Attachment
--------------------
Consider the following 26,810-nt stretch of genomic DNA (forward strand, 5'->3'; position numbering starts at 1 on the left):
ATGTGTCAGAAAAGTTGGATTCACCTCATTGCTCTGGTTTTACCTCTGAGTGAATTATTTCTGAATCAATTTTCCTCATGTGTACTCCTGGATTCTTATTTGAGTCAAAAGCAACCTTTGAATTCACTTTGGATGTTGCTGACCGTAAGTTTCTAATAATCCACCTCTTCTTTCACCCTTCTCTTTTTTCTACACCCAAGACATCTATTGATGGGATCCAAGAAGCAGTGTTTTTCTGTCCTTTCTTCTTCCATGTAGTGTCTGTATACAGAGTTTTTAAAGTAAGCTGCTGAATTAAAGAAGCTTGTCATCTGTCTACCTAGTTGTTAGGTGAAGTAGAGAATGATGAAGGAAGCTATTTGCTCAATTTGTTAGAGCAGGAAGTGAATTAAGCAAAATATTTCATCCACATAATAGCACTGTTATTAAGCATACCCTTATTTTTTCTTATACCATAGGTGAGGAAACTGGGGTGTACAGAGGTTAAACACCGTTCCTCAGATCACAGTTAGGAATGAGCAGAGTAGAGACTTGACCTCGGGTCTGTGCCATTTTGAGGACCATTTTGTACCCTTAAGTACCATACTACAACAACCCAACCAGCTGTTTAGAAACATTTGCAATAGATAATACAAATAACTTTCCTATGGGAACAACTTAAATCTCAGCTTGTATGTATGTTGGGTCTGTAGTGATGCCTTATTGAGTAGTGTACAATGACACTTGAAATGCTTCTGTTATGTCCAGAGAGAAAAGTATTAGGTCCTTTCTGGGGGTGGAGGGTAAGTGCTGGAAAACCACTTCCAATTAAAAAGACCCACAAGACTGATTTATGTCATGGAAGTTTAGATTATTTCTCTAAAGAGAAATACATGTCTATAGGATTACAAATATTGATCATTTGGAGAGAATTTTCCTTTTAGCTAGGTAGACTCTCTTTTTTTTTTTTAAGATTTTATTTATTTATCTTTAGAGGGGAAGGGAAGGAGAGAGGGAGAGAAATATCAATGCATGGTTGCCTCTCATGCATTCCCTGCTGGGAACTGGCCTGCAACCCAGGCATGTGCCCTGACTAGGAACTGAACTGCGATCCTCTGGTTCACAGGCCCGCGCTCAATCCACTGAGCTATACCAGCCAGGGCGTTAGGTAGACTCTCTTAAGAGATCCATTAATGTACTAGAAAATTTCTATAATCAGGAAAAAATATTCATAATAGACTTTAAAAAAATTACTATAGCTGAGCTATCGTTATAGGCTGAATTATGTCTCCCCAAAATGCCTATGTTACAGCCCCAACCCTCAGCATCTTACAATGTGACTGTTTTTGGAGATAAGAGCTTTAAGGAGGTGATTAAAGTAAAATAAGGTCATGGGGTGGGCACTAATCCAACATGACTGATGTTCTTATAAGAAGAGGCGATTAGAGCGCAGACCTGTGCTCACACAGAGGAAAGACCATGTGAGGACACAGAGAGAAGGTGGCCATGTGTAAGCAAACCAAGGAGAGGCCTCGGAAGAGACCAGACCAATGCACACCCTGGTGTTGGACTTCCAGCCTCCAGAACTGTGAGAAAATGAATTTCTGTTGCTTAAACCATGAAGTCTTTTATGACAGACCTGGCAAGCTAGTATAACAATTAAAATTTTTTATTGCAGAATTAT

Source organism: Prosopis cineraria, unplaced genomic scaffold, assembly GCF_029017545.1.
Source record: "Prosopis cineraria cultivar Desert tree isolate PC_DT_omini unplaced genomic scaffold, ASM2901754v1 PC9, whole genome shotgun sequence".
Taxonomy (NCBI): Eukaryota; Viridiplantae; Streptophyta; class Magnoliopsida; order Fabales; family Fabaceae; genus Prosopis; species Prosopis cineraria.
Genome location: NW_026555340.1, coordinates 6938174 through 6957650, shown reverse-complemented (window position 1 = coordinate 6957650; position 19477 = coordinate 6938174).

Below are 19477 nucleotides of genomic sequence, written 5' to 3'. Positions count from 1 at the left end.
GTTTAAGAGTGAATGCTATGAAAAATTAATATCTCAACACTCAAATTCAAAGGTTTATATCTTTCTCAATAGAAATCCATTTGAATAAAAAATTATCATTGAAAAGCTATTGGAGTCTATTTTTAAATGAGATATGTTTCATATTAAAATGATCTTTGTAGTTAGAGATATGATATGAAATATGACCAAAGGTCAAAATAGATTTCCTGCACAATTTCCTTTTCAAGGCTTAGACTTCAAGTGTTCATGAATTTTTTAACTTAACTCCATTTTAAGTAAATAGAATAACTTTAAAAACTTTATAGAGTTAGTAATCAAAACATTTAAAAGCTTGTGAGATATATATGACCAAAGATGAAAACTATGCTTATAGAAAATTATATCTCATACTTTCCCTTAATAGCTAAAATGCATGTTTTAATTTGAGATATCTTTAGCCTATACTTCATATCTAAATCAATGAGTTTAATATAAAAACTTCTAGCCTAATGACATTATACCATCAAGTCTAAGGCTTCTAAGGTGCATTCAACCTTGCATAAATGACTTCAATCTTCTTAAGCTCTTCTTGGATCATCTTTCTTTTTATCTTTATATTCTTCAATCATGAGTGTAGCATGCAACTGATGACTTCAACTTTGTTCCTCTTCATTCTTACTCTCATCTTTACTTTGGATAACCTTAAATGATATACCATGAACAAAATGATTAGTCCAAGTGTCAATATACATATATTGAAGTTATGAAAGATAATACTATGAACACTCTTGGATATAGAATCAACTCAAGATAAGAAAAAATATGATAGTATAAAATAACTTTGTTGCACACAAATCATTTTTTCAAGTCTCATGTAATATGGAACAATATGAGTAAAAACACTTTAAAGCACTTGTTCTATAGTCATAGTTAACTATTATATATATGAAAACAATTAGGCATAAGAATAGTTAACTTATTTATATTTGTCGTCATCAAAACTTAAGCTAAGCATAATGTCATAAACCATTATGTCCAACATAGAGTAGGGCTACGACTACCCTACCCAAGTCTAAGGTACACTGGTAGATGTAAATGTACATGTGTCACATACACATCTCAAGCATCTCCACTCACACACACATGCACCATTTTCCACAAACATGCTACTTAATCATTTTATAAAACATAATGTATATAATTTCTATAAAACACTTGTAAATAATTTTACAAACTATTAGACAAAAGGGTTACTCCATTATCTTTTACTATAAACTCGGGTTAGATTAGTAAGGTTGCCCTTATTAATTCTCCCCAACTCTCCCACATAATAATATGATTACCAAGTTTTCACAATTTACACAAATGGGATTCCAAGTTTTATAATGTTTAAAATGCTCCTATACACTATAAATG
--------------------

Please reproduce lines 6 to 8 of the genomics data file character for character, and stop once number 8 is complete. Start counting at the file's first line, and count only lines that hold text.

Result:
Genome location: NW_026555340.1, coordinates 6938174 through 6957650, shown reverse-complemented (window position 1 = coordinate 6957650; position 19477 = coordinate 6938174).

Below are 19477 nucleotides of genomic sequence, written 5' to 3'. Positions count from 1 at the left end.
GTTTAAGAGTGAATGCTATGAAAAATTAATATCTCAACACTCAAATTCAAAGGTTTATATCTTTCTCAATAGAAATCCATTTGAATAAAAAATTATCATTGAAAAGCTATTGGAGTCTATTTTTAAATGAGATATGTTTCATATTAAAATGATCTTTGTAGTTAGAGATATGATATGAAATATGACCAAAGGTCAAAATAGATTTCCTGCACAATTTCCTTTTCAAGGCTTAGACTTCAAGTGTTCATGAATTTTTTAACTTAACTCCATTTTAAGTAAATAGAATAACTTTAAAAACTTTATAGAGTTAGTAATCAAAACATTTAAAAGCTTGTGAGATATATATGACCAAAGATGAAAACTATGCTTATAGAAAATTATATCTCATACTTTCCCTTAATAGCTAAAATGCATGTTTTAATTTGAGATATCTTTAGCCTATACTTCATATCTAAATCAATGAGTTTAATATAAAAACTTCTAGCCTAATGACATTATACCATCAAGTCTAAGGCTTCTAAGGTGCATTCAACCTTGCATAAATGACTTCAATCTTCTTAAGCTCTTCTTGGATCATCTTTCTTTTTATCTTTATATTCTTCAATCATGAGTGTAGCATGCAACTGATGACTTCAACTTTGTTCCTCTTCATTCTTACTCTCATCTTTACTTTGGATAACCTTAAATGATATACCATGAACAAAATGATTAGTCCAAGTGTCAATATACATATATTGAAGTTATGAAAGATAATACTATGAACACTCTTGGATATAGAATCAACTCAAGATAAGAAAAAATATGATAGTATAAAATAACTTTGTTGCACACAAATCATTTTTTCAAGTCTCATGTAATATGGAACAATATGAGTAAAAACACTTTAAAGCACTTGTTCTATAGTCATAGTTAACTATTATATATATGAAAACAATTAGGCATAAGAATAGTTAACTTATTTATATTTGTCGTCATCAAAACTTAAGCTAAGCATAATGTCATAAACCATTATGTCCAACATAGAGTAGGGCTACGACTACCCTACCCAAGTCTAAGGTACACTGGTAGATGTAAATGTACATGTGTCACATACACATCTCAAGCATCTCCACTCACACACACATGCACCATTTTCCACAAACATGCTACTTAATCATTTTATAAAACATAATGTATATAATTTCTATAAAACACTTGTAAATAATTTTACAAACTATTAGACAAAAGGGTTACTCCATTATCTTTTACTATAAACTCGGGTTAGATTAGTAAGGTTGCCCTTATTAATTCTCCCCAACTCTCCCACATAATAATATGATTACCAAGTTTTCACAATTTACACAAATGGGATTCCAAGTTTTATAATGTTTAAAATGCTCCTATACACTATAAATG